Cold War Historian Finishes Epic on George Kennan


NEW HAVEN, Conn. - In the five months since his biography of Cold War diplomat George Kennan came out, John Lewis Gaddis has been toasted as a master historian, and roasted as a conservative who minimized Kennan's liberal tendencies.

Now he's won the Pulitzer Prize - and he'd like readers to just take in the story.

"I didn't have any particular agenda in mind," Gaddis says. "My hope is, and I think it has been borne out, that people would respond to the book on its own merits."

Gaddis was widely acknowledged as the obvious choice to tell the story of Kennan's life. A published author for more than 40 years, he has been called the dean of Cold War thinkers by Harvard historian Priscilla McMillan. Evan Thomas, whose book "The Wise Men" includes a chapter on Kennan, says Gaddis is a "master" who makes an "honest effort to cut through cant and ideology." In 2005, Gaddis received a National Humanities Medal for "his incisive examination" of the epic conflict between the capitalist West and communist East.

But while Gaddis is an insider - a popular teacher at Yale University, winner of numerous awards, a guest at the White House - he's an outsider to many colleagues in New Haven and elsewhere. He has kind words for Ronald Reagan and became close enough to George W. Bush to advise him on his second inaugural address and on his memoir "Decision Points," which Gaddis includes in a class he teaches on biography. Henry Kissinger is a supporter of the "Studies in Grand Strategy" course Gaddis helps teach and wrote a highly favorable review of the Kennan book for The New York Times.

So while the Pulitzer board praised "George F. Kennan" as "an engaging portrait" of the quintessential Cold War diplomat and the times he lived in - and the National Book Critics Circle cited Gaddis' "profound understanding of U.S. foreign policy in the 20th century" in awarding him its biography prize - Gaddis has been criticized for omitting or disregarding some of Kennan's more liberal opinions. Eric Alterman of the liberal weekly The Nation labeled the book "Strategies of Disparagement."

"It's fair to say I am more conservative than most of the Yale faculty," Gaddis observes during a recent interview at his Yale office, where pictures of him with Bush and Kissinger hang on the walls. "I'm used to it, but certainly it's not always a popular position. Universities are rather intolerant places and there are orthodoxies within universities. Political correctness is not what it once was, but it does still exist."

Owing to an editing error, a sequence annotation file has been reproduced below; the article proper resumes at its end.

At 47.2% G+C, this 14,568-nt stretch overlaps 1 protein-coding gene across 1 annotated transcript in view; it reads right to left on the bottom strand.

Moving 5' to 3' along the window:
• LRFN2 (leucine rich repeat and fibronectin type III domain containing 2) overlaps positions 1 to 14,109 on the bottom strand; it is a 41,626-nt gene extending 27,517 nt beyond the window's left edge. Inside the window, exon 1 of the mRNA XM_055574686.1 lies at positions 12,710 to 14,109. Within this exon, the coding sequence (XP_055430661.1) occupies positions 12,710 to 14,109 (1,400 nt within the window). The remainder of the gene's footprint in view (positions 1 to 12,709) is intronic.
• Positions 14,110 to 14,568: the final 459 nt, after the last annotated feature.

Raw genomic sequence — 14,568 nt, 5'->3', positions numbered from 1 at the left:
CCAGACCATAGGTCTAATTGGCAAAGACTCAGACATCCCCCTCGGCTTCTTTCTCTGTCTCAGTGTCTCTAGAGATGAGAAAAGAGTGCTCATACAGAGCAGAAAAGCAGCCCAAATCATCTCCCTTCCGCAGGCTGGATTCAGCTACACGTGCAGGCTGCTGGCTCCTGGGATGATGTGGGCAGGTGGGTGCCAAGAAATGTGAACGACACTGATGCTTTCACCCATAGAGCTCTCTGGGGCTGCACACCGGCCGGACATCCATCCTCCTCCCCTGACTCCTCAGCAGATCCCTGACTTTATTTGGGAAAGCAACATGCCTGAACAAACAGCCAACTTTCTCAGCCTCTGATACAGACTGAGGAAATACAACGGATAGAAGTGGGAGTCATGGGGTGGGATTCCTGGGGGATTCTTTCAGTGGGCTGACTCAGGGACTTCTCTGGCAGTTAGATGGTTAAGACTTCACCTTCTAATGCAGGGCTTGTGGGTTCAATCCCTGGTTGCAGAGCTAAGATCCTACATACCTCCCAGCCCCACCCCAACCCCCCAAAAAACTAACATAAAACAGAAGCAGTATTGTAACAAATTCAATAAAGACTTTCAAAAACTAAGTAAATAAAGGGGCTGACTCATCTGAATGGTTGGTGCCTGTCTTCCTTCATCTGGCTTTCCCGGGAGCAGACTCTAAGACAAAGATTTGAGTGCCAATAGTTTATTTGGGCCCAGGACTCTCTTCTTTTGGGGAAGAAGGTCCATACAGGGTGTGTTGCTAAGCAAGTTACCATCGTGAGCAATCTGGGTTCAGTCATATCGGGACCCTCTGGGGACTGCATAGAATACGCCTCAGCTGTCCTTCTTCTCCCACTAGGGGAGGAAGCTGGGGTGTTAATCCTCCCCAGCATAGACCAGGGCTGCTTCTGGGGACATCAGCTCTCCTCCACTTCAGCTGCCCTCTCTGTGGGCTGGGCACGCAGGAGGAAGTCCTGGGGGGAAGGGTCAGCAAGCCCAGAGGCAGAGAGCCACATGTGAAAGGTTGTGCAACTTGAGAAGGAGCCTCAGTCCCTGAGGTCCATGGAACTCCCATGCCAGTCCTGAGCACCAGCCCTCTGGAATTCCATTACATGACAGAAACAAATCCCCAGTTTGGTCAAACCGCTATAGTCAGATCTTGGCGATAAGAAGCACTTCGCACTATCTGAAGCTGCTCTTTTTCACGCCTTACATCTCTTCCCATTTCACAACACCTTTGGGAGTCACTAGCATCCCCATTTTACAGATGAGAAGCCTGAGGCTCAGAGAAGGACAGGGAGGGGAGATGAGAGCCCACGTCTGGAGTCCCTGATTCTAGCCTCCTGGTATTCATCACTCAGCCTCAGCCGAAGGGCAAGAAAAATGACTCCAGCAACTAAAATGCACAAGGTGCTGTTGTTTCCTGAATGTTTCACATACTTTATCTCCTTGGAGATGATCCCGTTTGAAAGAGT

Kennan himself had differences with his biographer. Gaddis thought Reagan was a visionary who ended the Cold War and the nuclear arms race; Kennan worried the president would blow us all to Kingdom Come. Gaddis supported the Iraq war, Kennan opposed it. Kennan, a born brooder, wondered whether Gaddis was the right man.

"I think he got a little nervous at times because I was a little more to the right of him on the current political issues than he was," Gaddis says. "I was more sympathetic to Ronald Reagan, for example, and later to George W. Bush, for sure. But we never got to the point where he said, `Because of your politics you are no longer qualified to write the biography.' He never did, and never came close to it."

And Kennan had a long time to second-guess his choice. Gaddis first met Kennan in the mid-1970s and felt enough of a rapport to send some pages from an upcoming book about the Cold War. They became friendly and agreed in the early `80s that Gaddis write his story. Gaddis would be granted full access to Kennan, his family and friends and to Kennan's papers. Kennan, in his 70s at the time, sought no editorial control. But he did ask that the book not be released until after his death.

Kennan lived to 101.

"Poor John Gaddis has seen his undertaking being put off for years while he waits for me to make way for it," Kennan, who died in 2005, wrote in his diary.

Gaddis says his goal was to present his subject fully and fairly, with flaws and virtues accounted. Kennan had much to offer on each side. He was a tireless seeker of knowledge and a first-rate prose stylist who won two Pulitzer Prizes. His influence far outweighed his rank; Kennan was a member of the foreign service who never held a high-level position.

But as a member of the diplomatic corps in Moscow, his intimate knowledge of the Soviet present and the Russian past gave him near-prophetic powers. He anticipated that Marxism was just a phase in the country's history. He was an architect of the Marshall Plan, which helped revive the economies of Western Europe after World War II and helped undermine Stalin's belief that the West would turn against itself. He believed early on that that the Soviet Union and China would quarrel despite a shared belief in Communism.